4 years ago • Jan 2, 2020

Hanukkah in a Time of Renewed Hatred

IKAR Clergy

Hanukkah in a Time of Renewed Hatred: A Note From Our Rabbis

Our practice of Hanukkah is rooted in the story of the persecution of Jews for public displays of their Jewishness. We’ve been telling that story for generations, but in the relative safety of the United States, Hanukkah became a fun and festive celebration, complete with spinning dreidels, frying latkes and kitschy parody videos.

But this year, Hanukkah has frighteningly coincided with a spike in the antisemitic attacks that have been building over the past several years. During Hanukkah itself, there were violent assaults against Jews in America every night of the holiday. Most of these attacks took place in New York, a city which has famously been a safe-haven for Jews, and most targeted ultra-Orthodox Jews, those most visibly Jewish. This spree of violence culminated last night, in a vicious attack at a Hanukkah party at a rabbi’s house in Monsey, NY. Five people were attacked with a machete— something out of a horror movie.

This surge in anti-Jewish attacks can feel as confusing as it is terrifying. Though the assailants clearly mean to target Jews, their particular motivations are not always obvious.

One thing is clear: over the last few years, a culture of hatred and violence has been deliberately unleashed through the rhetoric of the powerful, for political gain. That hate has been seized upon and stoked by extremists across the political spectrum. History has shown us, again and again, that when powerful people fuel fear and hatred, Jews are inevitably targeted.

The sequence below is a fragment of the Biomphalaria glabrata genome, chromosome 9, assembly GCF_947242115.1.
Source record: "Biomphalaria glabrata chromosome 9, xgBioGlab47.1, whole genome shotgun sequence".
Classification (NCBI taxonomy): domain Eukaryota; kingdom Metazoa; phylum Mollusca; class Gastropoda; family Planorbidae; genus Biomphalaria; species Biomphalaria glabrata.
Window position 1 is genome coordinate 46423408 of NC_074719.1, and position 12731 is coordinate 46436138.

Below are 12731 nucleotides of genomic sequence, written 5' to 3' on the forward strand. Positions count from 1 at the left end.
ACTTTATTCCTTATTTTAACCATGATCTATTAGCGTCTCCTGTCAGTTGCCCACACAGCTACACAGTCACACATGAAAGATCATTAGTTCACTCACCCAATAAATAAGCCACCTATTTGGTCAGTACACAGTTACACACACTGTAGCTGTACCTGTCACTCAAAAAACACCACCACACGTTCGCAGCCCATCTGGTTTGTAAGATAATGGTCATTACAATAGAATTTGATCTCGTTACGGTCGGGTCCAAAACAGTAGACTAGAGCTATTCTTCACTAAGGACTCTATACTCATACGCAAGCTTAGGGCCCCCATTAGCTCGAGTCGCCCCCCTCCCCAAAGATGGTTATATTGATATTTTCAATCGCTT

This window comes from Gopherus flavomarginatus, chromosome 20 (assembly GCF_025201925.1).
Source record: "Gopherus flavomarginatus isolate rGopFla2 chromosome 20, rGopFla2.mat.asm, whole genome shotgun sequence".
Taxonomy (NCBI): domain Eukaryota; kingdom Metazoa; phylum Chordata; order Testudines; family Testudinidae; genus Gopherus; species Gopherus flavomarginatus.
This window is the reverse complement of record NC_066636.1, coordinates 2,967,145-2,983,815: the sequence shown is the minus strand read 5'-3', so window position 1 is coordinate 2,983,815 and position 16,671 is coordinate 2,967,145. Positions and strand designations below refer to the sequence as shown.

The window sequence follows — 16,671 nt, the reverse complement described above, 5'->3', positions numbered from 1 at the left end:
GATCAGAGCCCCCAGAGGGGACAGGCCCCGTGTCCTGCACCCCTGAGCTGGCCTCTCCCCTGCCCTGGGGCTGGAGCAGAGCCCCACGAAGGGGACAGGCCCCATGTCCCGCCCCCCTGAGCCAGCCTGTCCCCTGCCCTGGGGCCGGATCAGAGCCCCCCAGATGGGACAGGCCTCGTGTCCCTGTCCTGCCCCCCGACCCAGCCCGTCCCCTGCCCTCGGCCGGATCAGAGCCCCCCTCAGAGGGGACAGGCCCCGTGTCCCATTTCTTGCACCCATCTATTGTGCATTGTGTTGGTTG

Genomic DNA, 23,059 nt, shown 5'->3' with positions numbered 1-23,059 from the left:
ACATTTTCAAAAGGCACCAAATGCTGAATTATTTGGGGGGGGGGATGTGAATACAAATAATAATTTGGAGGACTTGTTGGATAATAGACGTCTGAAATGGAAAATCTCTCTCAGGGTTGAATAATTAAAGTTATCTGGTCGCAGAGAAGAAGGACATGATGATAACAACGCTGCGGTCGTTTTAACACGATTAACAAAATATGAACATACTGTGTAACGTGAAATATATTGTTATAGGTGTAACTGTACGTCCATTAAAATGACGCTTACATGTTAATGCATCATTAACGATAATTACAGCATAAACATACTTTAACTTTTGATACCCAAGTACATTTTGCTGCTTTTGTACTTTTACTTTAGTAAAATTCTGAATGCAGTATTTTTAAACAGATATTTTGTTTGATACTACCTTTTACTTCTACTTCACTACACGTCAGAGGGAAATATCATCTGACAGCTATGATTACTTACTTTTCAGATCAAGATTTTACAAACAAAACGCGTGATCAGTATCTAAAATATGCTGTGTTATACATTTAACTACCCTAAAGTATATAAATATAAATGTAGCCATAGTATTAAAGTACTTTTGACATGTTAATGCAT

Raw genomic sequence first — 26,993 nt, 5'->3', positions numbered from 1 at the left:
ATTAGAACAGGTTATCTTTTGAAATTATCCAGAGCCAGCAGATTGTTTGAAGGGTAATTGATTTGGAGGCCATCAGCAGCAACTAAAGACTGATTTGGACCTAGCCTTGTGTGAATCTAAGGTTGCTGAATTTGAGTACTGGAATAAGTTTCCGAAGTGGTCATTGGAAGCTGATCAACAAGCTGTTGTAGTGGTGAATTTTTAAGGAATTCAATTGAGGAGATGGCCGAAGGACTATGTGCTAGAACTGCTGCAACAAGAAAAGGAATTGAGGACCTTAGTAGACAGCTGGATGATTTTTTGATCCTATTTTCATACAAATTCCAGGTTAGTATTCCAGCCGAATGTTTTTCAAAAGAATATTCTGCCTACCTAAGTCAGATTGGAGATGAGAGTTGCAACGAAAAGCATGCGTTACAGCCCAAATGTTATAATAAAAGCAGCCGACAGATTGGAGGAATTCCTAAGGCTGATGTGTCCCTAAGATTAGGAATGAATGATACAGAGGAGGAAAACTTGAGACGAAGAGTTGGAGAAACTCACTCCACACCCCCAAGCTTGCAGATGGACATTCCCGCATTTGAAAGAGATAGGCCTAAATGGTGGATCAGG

So this Hanukkah, we must tap back into the original themes of the holiday: solidarity and resistance. We stand with Jews all over the country, and all over the world, in refusing to hide who we are and what we believe. We know that silence will not make this go away. We must come together to speak out.

We also know that in today’s battle against hatred, we cannot fight alone. To all of our friends— especially those in the movements dedicated to fighting tyranny, racism, bigotry, and injustice: we need you. Our community is hurting and scared. Please let us hear your voices and feel your love. We must stand together against hate.

Tonight is the last night of Hanukkah. The tradition teaches that we should place our candles in the window, in order to publicize the miracle of our survival. However, we are also taught that, in times of danger, we can light the menorah on a table in the house. Those two legal options represent a tension. On the one hand, we want to declare, proudly, who we are, and to tell the world we are not backing down. But on the other hand, our first priority is always to take care of each other and stay safe. So we encourage you to take both these values seriously. Together we will do what we need to be safe AND to be brave.

Wherever you place your candles tonight, take a moment to reflect on the triumph of our tradition over the forces that would seek to extinguish it. That eternal light, which has guided our people for thousands of years, will never be extinguished.

Hanukkah Sameah,
Rabbis Brous, Kasher, Tsadok & Lebell